Remember being a child and coming in after a day of playing and being ordered immediately by your mother to take a bath? Even before dinner? Ever have a child in your grade at school who never seemed to get quite clean? I remember a teacher taking one such a hapless fellow in a headlock. Dragging him bodily over to the sink, she inflicted upon him a thorough scrubbing. Not only did he emerge much cleaner, this event made an impression on the rest of us. Of course, you and I know such a thing would never happen in school these days, but as they say, that was then . . .
The second week in a row we meet John the Baptist, whose formidable message bodes neither tidings of singular comfort or joy. When asked why he did it, John responded that his authority was not messianic—he made no claim to be the messiah. John made it clear that he was just the bulldozer. As in any home renovation project, his was the demolition phase, that uncomfortable moment when counter tops are ripped out and walls are knocked down. His message reminds us that the human condition is sinful, not filled with grace. Vigorously as that grade school teacher applied fels naptha soap to my hapless classmate, so John applies fels naptha to the soul, convicting of sin and scrubbing clean in a baptism of repentance. His is not the Baptism of the fire of the Holy Spirit, just the remedy to prepare the way of the Lord.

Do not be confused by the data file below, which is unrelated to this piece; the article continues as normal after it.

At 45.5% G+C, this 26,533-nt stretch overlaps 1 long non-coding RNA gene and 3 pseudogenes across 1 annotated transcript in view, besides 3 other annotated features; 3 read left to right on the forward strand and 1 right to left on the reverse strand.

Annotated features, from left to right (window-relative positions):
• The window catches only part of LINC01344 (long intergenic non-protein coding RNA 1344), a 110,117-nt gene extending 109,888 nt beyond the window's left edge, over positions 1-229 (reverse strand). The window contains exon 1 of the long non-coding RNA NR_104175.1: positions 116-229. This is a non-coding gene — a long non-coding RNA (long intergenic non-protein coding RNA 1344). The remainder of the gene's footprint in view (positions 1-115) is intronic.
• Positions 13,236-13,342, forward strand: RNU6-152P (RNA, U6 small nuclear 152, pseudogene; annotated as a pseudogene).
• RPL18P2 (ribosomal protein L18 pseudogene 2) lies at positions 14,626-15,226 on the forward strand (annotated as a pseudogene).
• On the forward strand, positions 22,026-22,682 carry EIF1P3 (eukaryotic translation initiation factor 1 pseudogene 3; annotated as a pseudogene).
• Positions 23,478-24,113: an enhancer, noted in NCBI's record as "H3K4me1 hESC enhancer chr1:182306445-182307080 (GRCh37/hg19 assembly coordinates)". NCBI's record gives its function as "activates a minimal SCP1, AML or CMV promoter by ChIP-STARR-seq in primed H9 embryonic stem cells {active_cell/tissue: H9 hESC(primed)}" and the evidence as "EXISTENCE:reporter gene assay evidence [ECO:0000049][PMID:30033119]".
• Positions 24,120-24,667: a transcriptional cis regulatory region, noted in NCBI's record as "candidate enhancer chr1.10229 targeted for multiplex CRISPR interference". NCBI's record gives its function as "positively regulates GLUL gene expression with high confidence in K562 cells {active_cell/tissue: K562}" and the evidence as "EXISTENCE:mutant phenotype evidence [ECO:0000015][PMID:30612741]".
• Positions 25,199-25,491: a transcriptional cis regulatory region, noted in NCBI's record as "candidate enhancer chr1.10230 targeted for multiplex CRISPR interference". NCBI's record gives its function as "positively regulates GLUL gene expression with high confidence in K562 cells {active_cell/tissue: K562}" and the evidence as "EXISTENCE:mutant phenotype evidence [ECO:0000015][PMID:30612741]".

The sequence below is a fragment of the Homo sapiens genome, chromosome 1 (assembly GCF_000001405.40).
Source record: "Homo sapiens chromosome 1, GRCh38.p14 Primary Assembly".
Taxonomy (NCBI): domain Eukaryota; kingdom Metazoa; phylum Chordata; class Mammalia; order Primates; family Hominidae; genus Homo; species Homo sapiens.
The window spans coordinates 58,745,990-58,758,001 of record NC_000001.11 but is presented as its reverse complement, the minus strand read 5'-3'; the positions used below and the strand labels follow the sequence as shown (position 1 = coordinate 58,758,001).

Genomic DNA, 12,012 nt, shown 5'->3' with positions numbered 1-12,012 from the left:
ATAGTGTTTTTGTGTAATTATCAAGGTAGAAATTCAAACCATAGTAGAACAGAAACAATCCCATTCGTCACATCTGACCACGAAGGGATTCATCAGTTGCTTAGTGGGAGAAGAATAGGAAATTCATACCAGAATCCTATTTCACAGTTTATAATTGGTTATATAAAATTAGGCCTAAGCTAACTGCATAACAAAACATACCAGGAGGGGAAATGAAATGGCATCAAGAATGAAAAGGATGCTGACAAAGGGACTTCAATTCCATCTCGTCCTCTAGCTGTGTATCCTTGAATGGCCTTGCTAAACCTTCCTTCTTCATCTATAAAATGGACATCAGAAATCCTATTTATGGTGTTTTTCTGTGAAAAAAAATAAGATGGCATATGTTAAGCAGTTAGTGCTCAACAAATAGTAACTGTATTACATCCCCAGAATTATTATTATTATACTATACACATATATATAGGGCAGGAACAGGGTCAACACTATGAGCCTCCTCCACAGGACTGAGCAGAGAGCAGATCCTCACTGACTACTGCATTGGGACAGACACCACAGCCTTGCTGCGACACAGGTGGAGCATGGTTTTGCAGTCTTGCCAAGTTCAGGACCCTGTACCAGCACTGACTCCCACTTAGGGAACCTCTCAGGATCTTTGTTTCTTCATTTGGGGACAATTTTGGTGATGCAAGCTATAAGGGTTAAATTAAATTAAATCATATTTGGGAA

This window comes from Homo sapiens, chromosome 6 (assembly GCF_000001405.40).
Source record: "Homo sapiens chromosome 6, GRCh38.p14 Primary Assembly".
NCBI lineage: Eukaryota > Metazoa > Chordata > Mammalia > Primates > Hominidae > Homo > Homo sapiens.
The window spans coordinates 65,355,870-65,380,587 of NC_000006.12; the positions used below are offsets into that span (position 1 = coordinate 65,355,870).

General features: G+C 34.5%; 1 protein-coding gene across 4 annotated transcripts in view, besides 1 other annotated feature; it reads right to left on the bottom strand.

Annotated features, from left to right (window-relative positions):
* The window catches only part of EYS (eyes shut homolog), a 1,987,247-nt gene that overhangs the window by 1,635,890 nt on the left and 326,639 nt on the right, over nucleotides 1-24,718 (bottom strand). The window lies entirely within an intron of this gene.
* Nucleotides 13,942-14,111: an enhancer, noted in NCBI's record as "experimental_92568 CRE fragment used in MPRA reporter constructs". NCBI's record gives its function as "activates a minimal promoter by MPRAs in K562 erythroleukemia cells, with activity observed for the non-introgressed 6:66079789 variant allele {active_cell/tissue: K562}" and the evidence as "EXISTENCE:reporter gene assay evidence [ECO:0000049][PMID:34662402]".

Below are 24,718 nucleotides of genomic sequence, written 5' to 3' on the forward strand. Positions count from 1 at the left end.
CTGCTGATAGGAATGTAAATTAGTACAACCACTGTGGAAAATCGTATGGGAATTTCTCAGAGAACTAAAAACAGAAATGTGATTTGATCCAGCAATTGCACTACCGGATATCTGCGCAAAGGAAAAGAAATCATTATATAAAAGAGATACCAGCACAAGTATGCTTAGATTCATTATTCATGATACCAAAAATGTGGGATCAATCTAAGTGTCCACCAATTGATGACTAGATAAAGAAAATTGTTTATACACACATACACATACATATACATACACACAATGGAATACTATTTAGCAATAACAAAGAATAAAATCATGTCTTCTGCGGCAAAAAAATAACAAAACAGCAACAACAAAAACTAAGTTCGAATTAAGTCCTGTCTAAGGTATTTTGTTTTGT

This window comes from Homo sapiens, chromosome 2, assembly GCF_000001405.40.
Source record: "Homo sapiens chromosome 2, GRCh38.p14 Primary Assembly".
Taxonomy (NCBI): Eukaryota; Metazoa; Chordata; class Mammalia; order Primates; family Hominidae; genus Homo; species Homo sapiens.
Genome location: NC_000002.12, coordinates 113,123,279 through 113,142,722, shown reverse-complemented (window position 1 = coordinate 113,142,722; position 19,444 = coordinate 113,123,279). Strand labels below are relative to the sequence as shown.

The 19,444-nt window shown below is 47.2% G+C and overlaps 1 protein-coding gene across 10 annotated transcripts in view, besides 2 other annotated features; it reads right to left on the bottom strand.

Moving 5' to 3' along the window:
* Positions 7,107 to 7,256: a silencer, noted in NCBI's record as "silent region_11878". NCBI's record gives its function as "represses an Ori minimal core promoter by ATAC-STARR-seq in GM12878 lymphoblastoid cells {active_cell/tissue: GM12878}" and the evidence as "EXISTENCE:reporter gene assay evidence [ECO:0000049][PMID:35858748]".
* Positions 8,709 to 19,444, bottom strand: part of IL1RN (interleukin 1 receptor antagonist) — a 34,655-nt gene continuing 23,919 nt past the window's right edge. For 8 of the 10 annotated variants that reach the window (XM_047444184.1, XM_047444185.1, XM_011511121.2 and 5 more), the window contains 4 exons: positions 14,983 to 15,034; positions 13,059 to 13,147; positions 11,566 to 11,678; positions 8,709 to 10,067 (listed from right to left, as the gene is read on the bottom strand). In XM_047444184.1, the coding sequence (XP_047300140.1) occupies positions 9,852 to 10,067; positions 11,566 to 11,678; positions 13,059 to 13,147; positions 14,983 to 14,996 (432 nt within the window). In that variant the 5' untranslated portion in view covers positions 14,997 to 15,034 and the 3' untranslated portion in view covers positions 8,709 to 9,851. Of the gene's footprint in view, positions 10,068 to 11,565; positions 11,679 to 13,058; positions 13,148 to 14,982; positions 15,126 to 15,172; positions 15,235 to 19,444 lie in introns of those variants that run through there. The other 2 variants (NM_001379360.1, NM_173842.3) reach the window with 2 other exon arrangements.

And yet it is with this vigor that we must be cleansed, so that we might put on the garments of salvation, and be adorned with the grace and the power of the Holy Spirit. Advent’s message is one of getting ready that we might be fit to receive the power of the love of God in Jesus our Lord.